19. The apparatus of claim 17, wherein the weight device includes a cost calculator that calculates at least the cost of at least one control weight of the set of control weights based on a piece-wise linear cost function having two or more segments.
20. A method for controlling traffic flow in a network having N interconnected links, where N is an integer, comprising:
selecting a control weight for each of said N links by considering an N-dimensional concave cost function of traffic load on each of said N links that is related to said weights, said selecting being adapted to accept a set of control weights that corresponds to a point on said multidimensional cost function that is or approaches a local minimum, where said point is selected by means of a best-neighbor algorithm; and
controlling traffic flow in the network using the set of control weights.
21. The method of claim 20 where the cost function is piecewise linear.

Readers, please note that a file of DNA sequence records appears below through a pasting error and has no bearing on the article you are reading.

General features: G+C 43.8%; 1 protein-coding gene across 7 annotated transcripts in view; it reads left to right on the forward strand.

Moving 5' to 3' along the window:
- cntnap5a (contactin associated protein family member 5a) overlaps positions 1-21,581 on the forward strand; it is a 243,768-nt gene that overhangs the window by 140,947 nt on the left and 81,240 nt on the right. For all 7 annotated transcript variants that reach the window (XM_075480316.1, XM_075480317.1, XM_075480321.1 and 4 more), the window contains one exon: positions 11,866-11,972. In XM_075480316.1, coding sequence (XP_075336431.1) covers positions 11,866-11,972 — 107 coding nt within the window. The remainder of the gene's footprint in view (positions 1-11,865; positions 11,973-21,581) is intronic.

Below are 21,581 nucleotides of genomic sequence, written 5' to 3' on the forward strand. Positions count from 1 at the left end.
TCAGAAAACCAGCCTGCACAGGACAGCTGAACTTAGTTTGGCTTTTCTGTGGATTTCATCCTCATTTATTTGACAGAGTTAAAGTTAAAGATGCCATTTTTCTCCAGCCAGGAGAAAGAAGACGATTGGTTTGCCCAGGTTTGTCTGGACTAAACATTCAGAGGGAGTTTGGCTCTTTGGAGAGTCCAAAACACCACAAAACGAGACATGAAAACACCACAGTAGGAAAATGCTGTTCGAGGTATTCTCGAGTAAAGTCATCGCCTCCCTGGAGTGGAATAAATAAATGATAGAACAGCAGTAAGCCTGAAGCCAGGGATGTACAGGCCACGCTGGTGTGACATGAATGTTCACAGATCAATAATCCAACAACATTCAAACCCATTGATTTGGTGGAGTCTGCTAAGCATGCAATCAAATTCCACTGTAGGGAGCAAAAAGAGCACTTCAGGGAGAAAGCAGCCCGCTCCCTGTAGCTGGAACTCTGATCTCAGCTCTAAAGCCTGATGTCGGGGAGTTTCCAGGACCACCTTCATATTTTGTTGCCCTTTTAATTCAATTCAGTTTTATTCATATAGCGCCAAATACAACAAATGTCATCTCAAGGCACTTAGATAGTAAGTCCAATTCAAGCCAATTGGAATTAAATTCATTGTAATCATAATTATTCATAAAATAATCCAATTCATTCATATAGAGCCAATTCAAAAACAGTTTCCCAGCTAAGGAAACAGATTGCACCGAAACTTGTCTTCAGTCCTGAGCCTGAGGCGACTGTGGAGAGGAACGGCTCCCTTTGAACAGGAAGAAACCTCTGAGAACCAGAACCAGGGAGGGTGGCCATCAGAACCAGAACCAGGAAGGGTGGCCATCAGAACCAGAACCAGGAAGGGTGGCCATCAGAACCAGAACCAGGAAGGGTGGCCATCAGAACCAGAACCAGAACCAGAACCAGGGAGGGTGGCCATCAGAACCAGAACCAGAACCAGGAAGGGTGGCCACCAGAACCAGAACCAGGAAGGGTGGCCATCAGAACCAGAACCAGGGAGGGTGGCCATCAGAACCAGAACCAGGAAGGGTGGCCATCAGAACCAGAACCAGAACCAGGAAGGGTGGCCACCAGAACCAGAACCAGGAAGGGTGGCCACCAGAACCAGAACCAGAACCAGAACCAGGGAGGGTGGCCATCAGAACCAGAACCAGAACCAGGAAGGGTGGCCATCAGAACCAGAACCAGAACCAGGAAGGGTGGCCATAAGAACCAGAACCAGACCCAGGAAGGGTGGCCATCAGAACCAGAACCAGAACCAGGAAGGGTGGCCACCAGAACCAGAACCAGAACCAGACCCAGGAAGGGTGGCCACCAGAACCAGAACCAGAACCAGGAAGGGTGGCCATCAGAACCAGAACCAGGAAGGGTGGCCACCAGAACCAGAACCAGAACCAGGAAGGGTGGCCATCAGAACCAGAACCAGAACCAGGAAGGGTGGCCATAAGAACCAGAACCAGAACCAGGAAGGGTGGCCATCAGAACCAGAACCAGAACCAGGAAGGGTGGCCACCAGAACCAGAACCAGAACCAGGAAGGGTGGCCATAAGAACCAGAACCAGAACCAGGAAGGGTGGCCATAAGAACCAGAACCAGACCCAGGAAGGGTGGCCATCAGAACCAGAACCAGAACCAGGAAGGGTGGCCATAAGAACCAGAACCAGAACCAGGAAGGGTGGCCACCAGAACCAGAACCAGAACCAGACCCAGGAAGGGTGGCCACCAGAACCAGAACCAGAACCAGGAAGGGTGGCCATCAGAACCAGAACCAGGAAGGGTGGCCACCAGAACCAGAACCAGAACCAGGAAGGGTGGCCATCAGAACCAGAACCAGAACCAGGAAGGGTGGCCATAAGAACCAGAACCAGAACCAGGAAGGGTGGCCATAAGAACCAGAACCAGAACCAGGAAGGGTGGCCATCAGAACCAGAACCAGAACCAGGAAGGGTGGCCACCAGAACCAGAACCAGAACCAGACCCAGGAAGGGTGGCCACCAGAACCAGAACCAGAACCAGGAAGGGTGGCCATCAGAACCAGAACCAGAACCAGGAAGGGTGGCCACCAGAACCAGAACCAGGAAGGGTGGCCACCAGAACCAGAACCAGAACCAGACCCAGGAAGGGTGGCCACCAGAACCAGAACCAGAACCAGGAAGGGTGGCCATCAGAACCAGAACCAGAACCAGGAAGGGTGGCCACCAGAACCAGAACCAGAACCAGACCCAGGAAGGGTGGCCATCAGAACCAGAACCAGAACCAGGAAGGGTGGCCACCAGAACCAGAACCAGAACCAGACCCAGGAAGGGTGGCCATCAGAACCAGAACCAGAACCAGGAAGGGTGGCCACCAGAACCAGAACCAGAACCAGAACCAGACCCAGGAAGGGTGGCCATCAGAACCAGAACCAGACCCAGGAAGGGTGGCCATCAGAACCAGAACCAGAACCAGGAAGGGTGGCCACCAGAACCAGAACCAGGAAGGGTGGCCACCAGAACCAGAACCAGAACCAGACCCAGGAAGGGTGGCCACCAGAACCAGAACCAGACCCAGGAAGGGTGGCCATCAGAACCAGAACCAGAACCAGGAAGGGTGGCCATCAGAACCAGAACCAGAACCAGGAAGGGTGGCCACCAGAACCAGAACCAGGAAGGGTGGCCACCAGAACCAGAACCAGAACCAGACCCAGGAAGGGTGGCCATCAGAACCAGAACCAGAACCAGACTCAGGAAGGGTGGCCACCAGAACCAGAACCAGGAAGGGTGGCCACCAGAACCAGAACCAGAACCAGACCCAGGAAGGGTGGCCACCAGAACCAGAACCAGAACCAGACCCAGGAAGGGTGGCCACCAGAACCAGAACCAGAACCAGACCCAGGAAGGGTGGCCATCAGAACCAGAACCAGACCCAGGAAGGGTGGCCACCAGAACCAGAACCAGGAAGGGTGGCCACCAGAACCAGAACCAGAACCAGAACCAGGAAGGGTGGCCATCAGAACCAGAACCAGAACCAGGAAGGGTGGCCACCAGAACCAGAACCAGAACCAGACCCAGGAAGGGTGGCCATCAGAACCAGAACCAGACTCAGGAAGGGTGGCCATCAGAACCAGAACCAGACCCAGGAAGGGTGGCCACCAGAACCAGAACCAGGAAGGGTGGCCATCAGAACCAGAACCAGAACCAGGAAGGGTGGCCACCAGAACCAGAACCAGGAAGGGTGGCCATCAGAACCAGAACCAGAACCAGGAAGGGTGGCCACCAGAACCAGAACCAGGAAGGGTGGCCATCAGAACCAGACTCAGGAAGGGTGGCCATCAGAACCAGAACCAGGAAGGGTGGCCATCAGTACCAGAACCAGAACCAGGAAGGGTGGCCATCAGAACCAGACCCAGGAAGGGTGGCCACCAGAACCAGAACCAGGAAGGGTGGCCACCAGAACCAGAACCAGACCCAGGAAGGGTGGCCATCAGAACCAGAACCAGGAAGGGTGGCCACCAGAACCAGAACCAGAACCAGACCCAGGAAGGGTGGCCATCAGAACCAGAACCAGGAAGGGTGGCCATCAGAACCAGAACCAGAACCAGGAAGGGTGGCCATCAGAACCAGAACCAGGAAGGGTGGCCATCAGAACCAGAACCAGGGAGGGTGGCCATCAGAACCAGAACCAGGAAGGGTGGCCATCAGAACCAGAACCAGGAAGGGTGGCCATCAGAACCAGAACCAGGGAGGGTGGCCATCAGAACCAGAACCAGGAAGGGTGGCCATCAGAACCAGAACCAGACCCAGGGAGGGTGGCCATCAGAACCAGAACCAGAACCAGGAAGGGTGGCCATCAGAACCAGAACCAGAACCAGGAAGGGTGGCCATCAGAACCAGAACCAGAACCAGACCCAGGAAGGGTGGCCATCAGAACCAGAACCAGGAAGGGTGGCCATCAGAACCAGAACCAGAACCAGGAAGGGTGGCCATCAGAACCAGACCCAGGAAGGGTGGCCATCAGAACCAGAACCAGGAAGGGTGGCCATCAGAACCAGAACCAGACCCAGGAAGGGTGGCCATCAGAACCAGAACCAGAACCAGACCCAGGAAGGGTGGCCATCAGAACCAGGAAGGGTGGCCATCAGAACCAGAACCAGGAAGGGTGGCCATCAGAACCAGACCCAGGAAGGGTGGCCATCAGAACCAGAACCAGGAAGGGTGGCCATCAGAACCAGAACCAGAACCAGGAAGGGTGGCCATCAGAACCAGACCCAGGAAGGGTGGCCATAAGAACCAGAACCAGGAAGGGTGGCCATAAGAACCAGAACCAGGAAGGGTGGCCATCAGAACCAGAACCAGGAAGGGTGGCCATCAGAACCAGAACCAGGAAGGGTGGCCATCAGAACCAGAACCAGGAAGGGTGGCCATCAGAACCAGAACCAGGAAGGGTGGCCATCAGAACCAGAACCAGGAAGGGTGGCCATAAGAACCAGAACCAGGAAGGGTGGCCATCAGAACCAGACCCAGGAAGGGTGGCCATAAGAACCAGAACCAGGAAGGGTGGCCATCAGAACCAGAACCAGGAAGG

22. The method of claim 20 where the cost function is convex.
23. The method of claim 20 where the a second derivative of the cost function is non-negative.
24. A method for controlling traffic flow in a network having N interconnected links, where N is an integer, comprising:
selecting a control weight for each of said N links by considering an N-dimensional cost function of traffic load on each of said N links that is related to said weights, said selecting being adapted to accept a set of control weights that corresponds to a point on said multidimensional cost function that is or approaches a local minimum where the point is selected by cycling through a local search technique and a heuristic technique that moves a potential solution point to outside a neighborhood of the local search; and